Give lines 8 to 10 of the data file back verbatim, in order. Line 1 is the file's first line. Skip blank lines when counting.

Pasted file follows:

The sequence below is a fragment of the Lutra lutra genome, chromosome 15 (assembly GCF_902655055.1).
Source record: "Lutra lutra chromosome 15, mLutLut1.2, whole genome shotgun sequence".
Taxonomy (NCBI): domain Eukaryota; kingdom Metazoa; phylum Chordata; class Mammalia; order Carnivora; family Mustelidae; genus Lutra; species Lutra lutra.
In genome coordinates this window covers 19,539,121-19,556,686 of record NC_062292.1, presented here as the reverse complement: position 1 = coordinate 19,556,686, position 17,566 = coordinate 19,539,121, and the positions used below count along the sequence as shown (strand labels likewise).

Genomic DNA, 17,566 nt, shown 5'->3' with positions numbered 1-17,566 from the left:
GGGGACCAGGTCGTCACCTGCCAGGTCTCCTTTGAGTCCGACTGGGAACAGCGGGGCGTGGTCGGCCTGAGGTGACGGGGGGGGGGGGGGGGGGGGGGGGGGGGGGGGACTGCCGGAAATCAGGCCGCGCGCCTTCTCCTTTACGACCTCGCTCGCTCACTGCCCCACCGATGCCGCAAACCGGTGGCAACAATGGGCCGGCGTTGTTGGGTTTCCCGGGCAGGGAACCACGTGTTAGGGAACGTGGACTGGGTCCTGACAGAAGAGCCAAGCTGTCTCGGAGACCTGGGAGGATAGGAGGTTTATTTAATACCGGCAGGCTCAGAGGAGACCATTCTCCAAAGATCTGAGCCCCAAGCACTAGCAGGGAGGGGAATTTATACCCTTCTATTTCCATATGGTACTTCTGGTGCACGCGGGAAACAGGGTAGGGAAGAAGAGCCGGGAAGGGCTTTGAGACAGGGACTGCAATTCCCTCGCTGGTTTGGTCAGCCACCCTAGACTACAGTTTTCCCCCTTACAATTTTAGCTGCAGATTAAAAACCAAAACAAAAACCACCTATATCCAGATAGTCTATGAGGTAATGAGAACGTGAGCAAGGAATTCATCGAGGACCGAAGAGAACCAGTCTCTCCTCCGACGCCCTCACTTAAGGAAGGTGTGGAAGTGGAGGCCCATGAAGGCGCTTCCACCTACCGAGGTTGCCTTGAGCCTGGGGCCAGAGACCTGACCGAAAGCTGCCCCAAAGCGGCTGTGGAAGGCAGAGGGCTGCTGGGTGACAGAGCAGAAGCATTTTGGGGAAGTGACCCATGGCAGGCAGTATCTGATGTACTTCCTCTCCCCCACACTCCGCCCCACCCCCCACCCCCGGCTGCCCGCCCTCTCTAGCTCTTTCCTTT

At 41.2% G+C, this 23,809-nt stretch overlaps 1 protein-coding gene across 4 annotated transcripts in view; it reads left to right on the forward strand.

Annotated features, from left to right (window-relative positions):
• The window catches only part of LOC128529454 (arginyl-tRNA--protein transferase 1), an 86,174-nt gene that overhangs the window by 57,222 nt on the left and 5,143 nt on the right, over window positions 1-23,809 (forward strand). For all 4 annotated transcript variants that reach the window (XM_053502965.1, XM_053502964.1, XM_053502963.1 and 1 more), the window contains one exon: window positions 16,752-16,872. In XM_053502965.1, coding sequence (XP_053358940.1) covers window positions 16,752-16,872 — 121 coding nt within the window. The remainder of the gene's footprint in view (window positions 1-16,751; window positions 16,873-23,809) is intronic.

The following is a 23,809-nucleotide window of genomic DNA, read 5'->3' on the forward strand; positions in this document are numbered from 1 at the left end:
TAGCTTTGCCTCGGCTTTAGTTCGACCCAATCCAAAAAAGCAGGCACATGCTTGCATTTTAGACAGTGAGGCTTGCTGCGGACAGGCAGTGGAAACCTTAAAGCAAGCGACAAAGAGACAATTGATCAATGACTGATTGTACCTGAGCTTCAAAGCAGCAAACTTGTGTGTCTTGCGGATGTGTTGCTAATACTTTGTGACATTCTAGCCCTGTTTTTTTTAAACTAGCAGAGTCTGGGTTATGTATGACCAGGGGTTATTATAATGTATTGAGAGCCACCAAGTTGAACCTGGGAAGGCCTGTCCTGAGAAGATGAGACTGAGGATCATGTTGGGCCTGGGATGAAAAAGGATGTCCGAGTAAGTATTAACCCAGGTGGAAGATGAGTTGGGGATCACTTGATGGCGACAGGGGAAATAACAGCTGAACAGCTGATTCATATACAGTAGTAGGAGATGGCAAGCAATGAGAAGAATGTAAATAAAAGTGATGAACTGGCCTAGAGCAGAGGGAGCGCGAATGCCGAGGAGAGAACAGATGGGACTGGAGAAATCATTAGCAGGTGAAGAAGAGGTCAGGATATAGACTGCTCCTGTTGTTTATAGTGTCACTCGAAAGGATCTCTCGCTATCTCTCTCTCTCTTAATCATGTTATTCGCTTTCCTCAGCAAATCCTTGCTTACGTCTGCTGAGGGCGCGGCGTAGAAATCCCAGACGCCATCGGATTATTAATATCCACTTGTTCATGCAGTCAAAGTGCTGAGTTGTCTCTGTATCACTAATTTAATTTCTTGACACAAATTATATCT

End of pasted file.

Annotated features, from left to right (window-relative positions):
• The window catches only part of LOC128529454 (arginyl-tRNA--protein transferase 1), an 86,174-nt gene that overhangs the window by 57,222 nt on the left and 5,143 nt on the right, over window positions 1-23,809 (forward strand). For all 4 annotated transcript variants that reach the window (XM_053502965.1, XM_053502964.1, XM_053502963.1 and 1 more), the window contains one exon: window positions 16,752-16,872. In XM_053502965.1, coding sequence (XP_053358940.1) covers window positions 16,752-16,872 — 121 coding nt within the window. The remainder of the gene's footprint in view (window positions 1-16,751; window positions 16,873-23,809) is intronic.

The following is a 23,809-nucleotide window of genomic DNA, read 5'->3' on the forward strand; positions in this document are numbered from 1 at the left end: